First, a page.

Medieval music brought back to life

From Medieval music brought back to life.

Music from a medieval manuscript that has not been heard since the 15th century has been brought back to life, thanks to researchers at The University of Nottingham.

The project, involving collaboration with academics in Germany, has resulted in the production of a modern colour facsimile of one of the largest, oldest and most important collections of vocal music to survive from late-medieval Europe, as well as a CD recording of some of the music it contains. The St Emmeram Codex is a handwritten anthology of 255 compositions of mostly polyphonic music ( music for more than one voice ), both sacred and secular. The manuscript belonged to the Benedictine monastery of St Emmeram in Regensburg, Germany, but since the early 19th century has been kept under lock and key in the Bavarian State Library in Munich.

The three-year research project, ‘The Music Anthology of Herman Pötzlinger’, was supported by a £256,000 grant from the Arts and Humanities Research Council ( UK ). The work was carried out by Professor Peter Wright and Senior Research Fellow Ian Rumbold from the University of Nottingham’s Department of Music, and involved collaboration with academic colleagues in Munich and Regensburg.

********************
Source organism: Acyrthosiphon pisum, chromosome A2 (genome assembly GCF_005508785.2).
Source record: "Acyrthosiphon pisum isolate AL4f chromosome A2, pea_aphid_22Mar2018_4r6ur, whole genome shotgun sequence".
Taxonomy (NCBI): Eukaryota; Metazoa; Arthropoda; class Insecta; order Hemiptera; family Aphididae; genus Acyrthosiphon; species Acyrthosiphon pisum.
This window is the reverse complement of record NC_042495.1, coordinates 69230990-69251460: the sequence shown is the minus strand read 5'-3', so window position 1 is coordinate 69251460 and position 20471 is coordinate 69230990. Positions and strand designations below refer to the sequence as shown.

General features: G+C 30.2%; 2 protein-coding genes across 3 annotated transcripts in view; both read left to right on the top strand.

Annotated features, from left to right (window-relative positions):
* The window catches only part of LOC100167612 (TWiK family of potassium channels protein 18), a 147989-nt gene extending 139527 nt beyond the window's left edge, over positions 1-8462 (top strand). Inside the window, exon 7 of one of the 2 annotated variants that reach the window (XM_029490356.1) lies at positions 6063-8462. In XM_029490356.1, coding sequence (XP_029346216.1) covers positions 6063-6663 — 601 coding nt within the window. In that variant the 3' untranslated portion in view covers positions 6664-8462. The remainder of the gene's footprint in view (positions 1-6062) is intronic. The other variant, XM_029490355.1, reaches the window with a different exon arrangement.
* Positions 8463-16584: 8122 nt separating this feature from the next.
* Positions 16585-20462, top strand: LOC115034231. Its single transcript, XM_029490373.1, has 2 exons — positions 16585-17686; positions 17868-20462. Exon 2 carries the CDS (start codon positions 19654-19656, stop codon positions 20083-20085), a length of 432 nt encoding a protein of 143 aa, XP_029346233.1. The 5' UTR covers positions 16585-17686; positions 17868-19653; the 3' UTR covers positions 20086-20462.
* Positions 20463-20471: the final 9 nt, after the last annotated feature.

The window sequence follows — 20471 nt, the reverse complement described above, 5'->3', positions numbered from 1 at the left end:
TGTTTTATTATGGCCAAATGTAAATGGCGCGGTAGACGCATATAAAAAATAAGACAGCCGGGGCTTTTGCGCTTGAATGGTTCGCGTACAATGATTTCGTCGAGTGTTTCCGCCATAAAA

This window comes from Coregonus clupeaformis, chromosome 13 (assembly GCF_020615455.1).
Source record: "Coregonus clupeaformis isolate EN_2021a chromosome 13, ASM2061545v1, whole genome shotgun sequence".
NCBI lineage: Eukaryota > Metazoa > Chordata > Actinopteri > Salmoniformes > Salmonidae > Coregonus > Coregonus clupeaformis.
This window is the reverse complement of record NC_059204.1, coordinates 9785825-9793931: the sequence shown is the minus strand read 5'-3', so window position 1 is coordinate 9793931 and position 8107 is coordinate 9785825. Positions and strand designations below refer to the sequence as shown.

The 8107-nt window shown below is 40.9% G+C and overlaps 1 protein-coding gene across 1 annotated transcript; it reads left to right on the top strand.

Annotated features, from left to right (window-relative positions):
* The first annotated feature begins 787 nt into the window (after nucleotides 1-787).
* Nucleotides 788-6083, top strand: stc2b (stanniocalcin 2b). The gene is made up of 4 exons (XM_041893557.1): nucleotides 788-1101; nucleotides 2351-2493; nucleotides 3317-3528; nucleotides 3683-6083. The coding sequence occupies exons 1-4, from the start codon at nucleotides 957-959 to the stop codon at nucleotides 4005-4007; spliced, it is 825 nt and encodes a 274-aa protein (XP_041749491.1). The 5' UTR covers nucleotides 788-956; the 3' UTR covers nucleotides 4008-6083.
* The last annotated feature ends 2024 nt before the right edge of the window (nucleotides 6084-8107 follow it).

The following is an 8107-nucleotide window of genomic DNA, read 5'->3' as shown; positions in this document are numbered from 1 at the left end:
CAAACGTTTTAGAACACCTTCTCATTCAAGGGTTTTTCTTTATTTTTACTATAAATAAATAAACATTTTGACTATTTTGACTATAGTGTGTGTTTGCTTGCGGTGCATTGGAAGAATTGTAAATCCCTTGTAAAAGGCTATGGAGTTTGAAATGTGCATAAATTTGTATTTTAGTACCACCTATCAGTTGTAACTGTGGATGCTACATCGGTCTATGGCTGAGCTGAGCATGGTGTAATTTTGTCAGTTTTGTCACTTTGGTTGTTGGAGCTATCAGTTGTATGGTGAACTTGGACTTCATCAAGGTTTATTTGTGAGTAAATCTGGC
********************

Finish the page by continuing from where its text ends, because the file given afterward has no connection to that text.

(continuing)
The codex was put together by a priest, Hermann Pötzlinger ( died 1469 ), and a number of assistants during the late 1430s and early 1440s. It reveals a strong Central European interest in the acquisition of music from Italy, France, the Dutch and Flemish low countries and England. Many of the pieces were written in Pötzlinger’s own hand, and they include a large number of works by the Franco-Flemish composer Guillaume Du Fay, one of the best known composers of the early Renaissance in Europe. Most of the compositions are [continue].

One thought on “Medieval music brought back to life

  1. Two of my lifelong loves: history and music. It would be a CD to enjoy. The notes on Potzlinger’s life were interesting. If it weren’t for his interest, much of that music would have been lost. Too bad it was kept in the Library, sequestered away, but that may have preserved it for today when it can be treated properly (manuscripts preserved) and recorded digitally for us music lovers.

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